What is HPV? (An Overview)
HPV stands for Human Papillomavirus; it is one of the
papillomavirus group of viruses that can infect humans.
Around 200 of the identified strains of HPV actually
cause no symptoms in people; some are the cause of warts
on the skin, called verrucae, while there are others
that can lead to certain cancers including cancer of
the penis and anus in men and of the vagina, cervix,
vulva and anus in women.
Of the large number of types of HPV, over 30 are classified
as sexually transmitted diseases, able to be spread
through any sexual contact, not just sexual intercourse.
Many of these HPV infections cause no long-term problems
and usually disappear on their own within a year or
two. However, ongoing infection with one of the 'high
risk' strains of HPV is known to lead to pre-cancerous
lesions and even to invasive cancers. Infection with
human papillomavirus has been identified in the vast
majority of cervical cancer cases.
The significance between HPV and cancer was first proposed
by Stephan Jablonska from Poland in 1972. This was then
confirmed in 1978 by Jablonska and Orth when they identified
HPV-5 in a case of skin cancer. In 1983, zur Hausen
confirmed his theory that HPV was implicated in cervical
cancer when he discovered HPV-16 and -18 in cases of
cervical cancer. HPV has been estimated by scientists as the most prevalent
sexually transmitted disease (STD) in the U.S. as well
as in many other Western countries. Most sexually-active
women and men are likely to contract HPV at some stage,
whether they experience any symptoms or not. Statistics
from the American Social Health Association indicate
that nearly 80% of sexually-active citizens will acquire
HPV in their lives.
Over 80% of American women will
be infected with a minimum of one type of genital human
papillomavirus before that age of 50. Of the different
STDs that were studied in research in 2000, genital
HPV was the infection that was the most common. In the
same year, nearly 75% of people who were infected with
HPV were aged 15 to 24 years.
Research into the occurrence of HPV in the general
population can appear inconsistent. This is because
of the various parameters used by the researchers –
some study different strains of the virus, others look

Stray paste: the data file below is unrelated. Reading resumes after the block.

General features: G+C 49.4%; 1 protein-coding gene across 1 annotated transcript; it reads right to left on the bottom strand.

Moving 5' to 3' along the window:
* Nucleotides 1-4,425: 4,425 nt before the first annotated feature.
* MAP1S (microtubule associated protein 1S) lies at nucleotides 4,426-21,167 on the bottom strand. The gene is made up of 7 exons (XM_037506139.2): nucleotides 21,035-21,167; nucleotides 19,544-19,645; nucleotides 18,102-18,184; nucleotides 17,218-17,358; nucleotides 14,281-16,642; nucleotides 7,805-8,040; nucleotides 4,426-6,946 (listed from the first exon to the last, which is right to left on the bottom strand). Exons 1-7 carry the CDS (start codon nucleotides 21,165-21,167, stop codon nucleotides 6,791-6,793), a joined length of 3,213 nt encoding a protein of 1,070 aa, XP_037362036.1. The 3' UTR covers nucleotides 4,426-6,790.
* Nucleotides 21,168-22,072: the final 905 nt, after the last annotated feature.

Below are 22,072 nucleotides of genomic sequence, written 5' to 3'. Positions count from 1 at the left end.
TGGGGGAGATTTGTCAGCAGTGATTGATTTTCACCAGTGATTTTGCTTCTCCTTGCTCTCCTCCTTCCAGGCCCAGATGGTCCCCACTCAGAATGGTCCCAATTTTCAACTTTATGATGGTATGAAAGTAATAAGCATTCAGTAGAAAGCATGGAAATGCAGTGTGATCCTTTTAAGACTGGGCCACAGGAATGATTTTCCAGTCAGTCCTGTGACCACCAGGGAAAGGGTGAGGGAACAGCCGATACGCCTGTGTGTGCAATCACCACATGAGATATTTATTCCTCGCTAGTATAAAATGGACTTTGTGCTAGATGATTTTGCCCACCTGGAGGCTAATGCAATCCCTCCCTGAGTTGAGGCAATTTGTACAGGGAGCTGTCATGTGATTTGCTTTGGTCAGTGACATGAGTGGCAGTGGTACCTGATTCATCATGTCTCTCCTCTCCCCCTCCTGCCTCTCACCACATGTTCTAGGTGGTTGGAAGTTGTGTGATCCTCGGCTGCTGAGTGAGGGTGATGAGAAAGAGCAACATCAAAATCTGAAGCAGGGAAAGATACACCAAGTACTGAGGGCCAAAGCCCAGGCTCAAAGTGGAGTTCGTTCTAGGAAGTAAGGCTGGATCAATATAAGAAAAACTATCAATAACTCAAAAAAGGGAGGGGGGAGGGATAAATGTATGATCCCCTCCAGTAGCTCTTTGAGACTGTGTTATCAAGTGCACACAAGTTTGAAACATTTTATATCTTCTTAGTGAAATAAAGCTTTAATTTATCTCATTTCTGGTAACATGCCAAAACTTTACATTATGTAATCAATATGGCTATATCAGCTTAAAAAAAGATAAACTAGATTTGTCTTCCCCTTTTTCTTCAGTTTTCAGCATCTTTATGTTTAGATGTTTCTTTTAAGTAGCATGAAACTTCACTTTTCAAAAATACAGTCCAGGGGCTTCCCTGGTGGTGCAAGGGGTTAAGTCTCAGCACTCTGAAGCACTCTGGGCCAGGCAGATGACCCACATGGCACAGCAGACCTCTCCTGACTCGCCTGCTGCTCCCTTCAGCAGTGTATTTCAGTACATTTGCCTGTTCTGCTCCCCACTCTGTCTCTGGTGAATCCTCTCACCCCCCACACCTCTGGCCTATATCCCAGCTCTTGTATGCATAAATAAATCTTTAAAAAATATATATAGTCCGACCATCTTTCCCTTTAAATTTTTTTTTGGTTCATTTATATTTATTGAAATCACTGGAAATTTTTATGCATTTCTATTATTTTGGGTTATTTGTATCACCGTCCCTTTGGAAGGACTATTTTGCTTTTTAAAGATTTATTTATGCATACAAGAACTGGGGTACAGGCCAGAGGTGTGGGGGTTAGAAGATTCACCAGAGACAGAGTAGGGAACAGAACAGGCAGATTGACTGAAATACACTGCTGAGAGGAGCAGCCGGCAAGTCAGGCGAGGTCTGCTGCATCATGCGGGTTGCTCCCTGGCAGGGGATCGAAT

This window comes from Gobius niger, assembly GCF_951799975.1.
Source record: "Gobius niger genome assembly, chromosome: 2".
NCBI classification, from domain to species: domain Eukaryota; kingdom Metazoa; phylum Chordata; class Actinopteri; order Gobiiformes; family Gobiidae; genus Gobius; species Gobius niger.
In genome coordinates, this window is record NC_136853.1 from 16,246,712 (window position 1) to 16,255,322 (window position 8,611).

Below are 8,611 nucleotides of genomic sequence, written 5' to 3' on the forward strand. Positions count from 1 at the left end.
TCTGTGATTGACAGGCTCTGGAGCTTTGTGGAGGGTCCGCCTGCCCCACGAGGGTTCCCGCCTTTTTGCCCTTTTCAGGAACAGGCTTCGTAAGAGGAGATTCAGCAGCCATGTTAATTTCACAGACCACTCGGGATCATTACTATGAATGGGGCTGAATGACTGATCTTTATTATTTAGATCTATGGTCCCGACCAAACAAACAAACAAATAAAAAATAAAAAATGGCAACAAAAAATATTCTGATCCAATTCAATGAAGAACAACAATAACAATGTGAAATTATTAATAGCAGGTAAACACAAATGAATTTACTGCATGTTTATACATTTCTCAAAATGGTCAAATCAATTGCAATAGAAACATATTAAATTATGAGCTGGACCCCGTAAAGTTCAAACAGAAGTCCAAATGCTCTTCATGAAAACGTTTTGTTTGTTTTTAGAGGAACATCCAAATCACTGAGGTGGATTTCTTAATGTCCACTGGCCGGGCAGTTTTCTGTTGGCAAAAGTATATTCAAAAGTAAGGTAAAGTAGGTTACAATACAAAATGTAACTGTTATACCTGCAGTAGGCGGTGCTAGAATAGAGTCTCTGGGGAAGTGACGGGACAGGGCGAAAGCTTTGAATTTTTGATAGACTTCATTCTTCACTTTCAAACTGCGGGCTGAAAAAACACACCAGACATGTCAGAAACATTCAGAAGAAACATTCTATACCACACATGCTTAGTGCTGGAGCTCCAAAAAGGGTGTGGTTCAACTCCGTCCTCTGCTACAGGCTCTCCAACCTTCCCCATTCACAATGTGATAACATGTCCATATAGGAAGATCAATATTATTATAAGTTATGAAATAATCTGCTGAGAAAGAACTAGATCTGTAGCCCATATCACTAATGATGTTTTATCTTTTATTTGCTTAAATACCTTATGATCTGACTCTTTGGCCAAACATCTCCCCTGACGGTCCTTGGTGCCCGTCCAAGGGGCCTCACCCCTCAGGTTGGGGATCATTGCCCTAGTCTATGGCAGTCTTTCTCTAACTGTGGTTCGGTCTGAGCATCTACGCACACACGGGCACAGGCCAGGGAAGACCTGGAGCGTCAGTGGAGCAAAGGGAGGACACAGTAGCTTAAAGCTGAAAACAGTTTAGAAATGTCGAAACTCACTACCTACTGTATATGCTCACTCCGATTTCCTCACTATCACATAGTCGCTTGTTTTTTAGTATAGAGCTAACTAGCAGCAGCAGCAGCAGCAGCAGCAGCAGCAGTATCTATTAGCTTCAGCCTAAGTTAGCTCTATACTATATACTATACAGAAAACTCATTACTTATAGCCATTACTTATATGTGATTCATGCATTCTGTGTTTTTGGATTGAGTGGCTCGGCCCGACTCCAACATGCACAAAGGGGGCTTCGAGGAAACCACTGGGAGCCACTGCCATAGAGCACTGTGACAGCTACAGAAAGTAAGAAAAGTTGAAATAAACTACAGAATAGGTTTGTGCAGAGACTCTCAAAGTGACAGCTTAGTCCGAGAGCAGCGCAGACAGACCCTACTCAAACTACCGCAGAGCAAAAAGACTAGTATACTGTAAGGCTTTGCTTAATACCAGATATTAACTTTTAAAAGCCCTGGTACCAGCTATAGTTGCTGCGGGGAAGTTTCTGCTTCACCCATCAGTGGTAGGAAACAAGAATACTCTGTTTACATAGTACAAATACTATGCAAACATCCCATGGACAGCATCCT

only at people who have experienced symptoms while others
only study HPV in women.
The highest prevalence of infection
with HPV is in the 20 to 24 year age bracket, for both
the high risk and the low risk strains. The occurrence
of HPV appears to decrease with age, possibly due to
the body's immune system dealing with the virus. It
has been shown recently by the Albert Einstein College
of Medicine that the virus is frequently cleared by
the body when the person has an immune system that functions
Many people who contract HPV experience no symptoms
at all and are unaware that they have it. The most common
HPV symptom, and the one that is the most recognized,
is the appearance of warts in the genital or anal region.
Many of the known strains of HPV cause genital warts
but HPV 6 and HPV 11 are responsible for around 90%
of the cases with these symptoms.
The strains that cause
cervical cancer do not usually cause genital warts,
but it is possible for patients to be infected with
more than one strain of HPV at any time. People can
transmit the virus without having any genital or anal
The immune system frequently deals with an infection
of HPV and clears it from the body. There is currently
no treatment or cure for HPV, but there are certain
tests that detect the virus in women, the most common
being the Pap test. There is no test for men at this
Two vaccines have been developed that prevent
women contracting HPV16 and HPV18, the two strains that
cause cervical cancer. These vaccines, Gardasil and
Cervarix, are only effective if the woman has not ever
been infected with these strains of HPV.
Education remains the most effective preventative measure
against HPV at this time, so that women understand the
importance of the HPV vaccine as well as the necessity
of having an annual Pap test. All sexually active people
need to be aware of how this virus is transmitted and
teens and pre-teens need to be educated in the various
ways the virus can be contracted and spread.